No single training can prepare you for every situation you will encounter, it can't. What it can do is sirect you in the direction for finding resources (human and print) where answers can be found.

 

B:)b White

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I know that most new DLs hope and expect to walk away from Basic training prepared to run their den meetings and they don't get trained in doing that at Cub Leader Basic. They want immediate help to do their first meetings, they don't care about the inner workings of the BSA.

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Cubbingcarol:

 

If the new den leader takes fast start on-line or watches the video, he/she has an excellent overview of how to conduct a den meeting. There is also a nationally produced packet for new den leaders that contains the first two months of program helps that explains how to run a den meeting and what to do.

 

Perhaps the den leader never received the packet. This would be the fault of the district or council. If they never read the packet, this would be the fault of the den leader.

 

In any case, the new leader's essential training would not cover how to run a den meeting -- it is designed for new leaders to Cub Scouting, Boy Scouting, or Venturing -- and not for crafts.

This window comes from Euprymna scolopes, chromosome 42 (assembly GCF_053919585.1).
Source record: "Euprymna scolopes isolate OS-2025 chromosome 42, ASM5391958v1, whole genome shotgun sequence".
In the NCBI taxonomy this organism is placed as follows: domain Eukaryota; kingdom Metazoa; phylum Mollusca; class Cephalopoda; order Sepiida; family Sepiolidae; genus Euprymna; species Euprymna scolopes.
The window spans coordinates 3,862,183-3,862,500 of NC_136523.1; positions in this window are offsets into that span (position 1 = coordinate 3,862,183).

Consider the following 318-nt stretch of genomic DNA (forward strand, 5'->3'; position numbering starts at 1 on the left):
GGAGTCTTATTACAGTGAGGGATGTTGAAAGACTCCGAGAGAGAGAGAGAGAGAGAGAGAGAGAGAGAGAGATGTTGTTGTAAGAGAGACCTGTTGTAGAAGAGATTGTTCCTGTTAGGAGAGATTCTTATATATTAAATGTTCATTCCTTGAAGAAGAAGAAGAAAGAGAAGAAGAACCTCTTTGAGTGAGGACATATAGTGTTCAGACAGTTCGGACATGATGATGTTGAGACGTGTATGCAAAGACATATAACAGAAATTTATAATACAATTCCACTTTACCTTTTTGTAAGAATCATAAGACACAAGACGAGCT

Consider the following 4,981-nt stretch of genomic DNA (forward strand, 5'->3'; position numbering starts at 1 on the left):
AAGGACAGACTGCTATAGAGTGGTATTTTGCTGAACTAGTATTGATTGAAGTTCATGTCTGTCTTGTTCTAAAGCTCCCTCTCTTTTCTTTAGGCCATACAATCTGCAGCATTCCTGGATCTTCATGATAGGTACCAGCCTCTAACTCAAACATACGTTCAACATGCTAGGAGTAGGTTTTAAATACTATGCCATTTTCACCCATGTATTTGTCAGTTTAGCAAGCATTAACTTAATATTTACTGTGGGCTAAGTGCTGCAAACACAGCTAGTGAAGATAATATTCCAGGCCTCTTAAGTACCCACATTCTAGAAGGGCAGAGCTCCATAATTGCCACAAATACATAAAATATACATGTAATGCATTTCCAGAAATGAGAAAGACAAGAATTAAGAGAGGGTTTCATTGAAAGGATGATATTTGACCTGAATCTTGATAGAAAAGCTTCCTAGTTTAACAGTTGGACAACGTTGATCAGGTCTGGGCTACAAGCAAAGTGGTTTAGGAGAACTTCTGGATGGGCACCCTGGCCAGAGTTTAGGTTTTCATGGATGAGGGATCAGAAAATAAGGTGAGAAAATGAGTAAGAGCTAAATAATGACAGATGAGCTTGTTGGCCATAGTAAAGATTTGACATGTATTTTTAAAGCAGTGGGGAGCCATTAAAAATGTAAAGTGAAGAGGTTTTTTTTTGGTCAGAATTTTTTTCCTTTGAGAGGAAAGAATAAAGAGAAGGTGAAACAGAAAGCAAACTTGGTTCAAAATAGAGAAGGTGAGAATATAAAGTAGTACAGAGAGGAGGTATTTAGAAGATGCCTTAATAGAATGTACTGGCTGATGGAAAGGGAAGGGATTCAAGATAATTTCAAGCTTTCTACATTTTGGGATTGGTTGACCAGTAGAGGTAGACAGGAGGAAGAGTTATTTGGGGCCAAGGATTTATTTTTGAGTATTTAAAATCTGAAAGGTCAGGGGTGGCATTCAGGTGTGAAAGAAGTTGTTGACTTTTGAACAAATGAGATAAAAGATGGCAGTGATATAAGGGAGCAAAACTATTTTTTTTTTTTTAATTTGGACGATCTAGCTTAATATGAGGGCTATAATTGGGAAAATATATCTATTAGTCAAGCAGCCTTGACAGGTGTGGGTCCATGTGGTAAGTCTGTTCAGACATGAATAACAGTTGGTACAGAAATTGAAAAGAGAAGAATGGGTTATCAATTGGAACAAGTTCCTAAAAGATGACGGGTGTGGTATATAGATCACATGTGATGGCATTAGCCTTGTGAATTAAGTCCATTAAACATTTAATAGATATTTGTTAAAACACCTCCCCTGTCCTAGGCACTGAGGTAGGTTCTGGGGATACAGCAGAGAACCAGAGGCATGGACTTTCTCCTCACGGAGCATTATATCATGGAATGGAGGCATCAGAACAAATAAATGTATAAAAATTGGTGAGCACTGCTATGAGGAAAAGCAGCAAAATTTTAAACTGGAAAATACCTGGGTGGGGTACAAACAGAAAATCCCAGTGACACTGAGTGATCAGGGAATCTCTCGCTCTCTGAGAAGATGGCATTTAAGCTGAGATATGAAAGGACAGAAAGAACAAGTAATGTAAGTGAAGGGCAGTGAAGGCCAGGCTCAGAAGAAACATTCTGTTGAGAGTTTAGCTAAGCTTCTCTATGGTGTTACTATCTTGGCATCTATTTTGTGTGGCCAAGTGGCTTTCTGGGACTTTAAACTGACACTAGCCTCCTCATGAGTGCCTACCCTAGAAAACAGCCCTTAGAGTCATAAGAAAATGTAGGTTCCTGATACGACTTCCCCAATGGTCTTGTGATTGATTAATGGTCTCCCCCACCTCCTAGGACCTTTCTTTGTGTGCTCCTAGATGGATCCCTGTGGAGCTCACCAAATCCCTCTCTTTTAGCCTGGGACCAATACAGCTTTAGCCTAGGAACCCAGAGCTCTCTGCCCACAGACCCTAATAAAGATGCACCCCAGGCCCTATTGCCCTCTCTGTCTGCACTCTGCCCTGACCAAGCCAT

Unc.

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We are not training people to run a den meeting, we are training people to believe in, and deliver, the values of scouting. That requires an understanding of how we do, what we do, and why we do it.

 

That's what New Leader Essentials is all about.

 

You don't learn to ride a bike and then expect to ride in a race the next day. The goal is to be able to ride on your own and not fall over. With practice you learn how to take all the things that got you balanced and moving and make it go fast.

 

Leader Specific trainng is the same things.

 

B:)b White

 

 

 

 

 

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"In any case, the new leader's essential training would not cover how to run a den meeting -- it is designed for new leaders to Cub Scouting, Boy Scouting, or Venturing -- and not for crafts."

I don't think you guys really read my post. What I statedis thatthe expectations of most Den Leaders is that they are going to get the help that they want and need at Basic Training.

"Crafts are covered at the monthly Roundtable trainings"

Roundtable is a great resource. But many times it does not meet until after the Den Leader has had a meeting or two.